From the fetid and stained streets of Los Angeles comes a record as chaotic and incongruently beautiful as that twisted city itself; a land of glitter-filled gutters and the avant-punk duo No Age. After two successful albums, the band is still experimenting, and it has achieved the near-impossible task of mastering its own impulsiveness. Fast, loud, and distorted, No Age simply outplays its peers with an intense minimalism long-gone since punk's mainstreaming in the 1990s. This is no rock opera. You won't even find a song that's four minutes long.
Lovers of the explosive 2008 track "Teen Creeps" will be happy to know No Age is still all pedals and noise, but the boys have gotten better at capturing their experiments. This time, they sample them, building up a library of dissonant bits, then pasting them together with percussion, defined guitar parts, and vocals. Its sound is reluctantly evolving, and now requires a person to cue their samples, freeing up drummer Dean Spunt and guitarist Randy Randall to focus on what they do best. "Glitter" is a perfect display of their latest method, built around four or five toneless, off-time bits of noisy, screeching feedback, and static immaculately arranged inside the spaces of some pumping drums. Randall dashed off the vocals at literally the last possible moment, sitting inside the mastering studio.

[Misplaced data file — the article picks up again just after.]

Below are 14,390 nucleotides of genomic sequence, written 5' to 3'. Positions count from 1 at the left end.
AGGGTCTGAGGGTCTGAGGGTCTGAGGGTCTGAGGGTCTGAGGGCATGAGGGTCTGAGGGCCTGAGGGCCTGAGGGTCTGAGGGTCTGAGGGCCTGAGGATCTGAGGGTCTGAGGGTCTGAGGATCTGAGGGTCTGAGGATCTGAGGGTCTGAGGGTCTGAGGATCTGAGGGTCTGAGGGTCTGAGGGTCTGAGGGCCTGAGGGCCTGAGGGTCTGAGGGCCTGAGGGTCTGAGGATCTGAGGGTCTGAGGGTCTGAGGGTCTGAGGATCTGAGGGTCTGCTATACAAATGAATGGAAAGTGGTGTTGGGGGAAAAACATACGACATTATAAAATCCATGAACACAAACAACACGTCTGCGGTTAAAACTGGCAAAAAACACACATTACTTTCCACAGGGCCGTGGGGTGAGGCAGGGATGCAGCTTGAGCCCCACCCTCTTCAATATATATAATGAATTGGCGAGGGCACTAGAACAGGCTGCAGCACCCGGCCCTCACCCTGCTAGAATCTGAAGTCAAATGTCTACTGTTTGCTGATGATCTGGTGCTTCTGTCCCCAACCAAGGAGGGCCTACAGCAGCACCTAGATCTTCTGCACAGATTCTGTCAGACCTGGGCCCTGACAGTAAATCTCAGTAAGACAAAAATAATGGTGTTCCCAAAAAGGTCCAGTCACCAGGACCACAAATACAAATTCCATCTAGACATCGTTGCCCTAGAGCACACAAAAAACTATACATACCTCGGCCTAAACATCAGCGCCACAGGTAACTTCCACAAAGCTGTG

Opener "Life Prowler" feels like the strongest on the record, opening with drums whomping like a car driving fast on a flat tire, and a psych guitar melody straight from The Doors' "The End." "Katerpillar" offers more of an interlude — a late-night noise experiment stretched into an earbud cleanser before "Valley Hump Crash," which starts on the side of a freeway and drives off on clean, melodic waves. Frenetic, ADD-addled, and messy, Everything In Between is the sort of music only possible in a place like LA. It's like an effortlessly executed boardslide down a perilous, fifteen-stair handrail. Pure gnar gnar. (Sub Pop)
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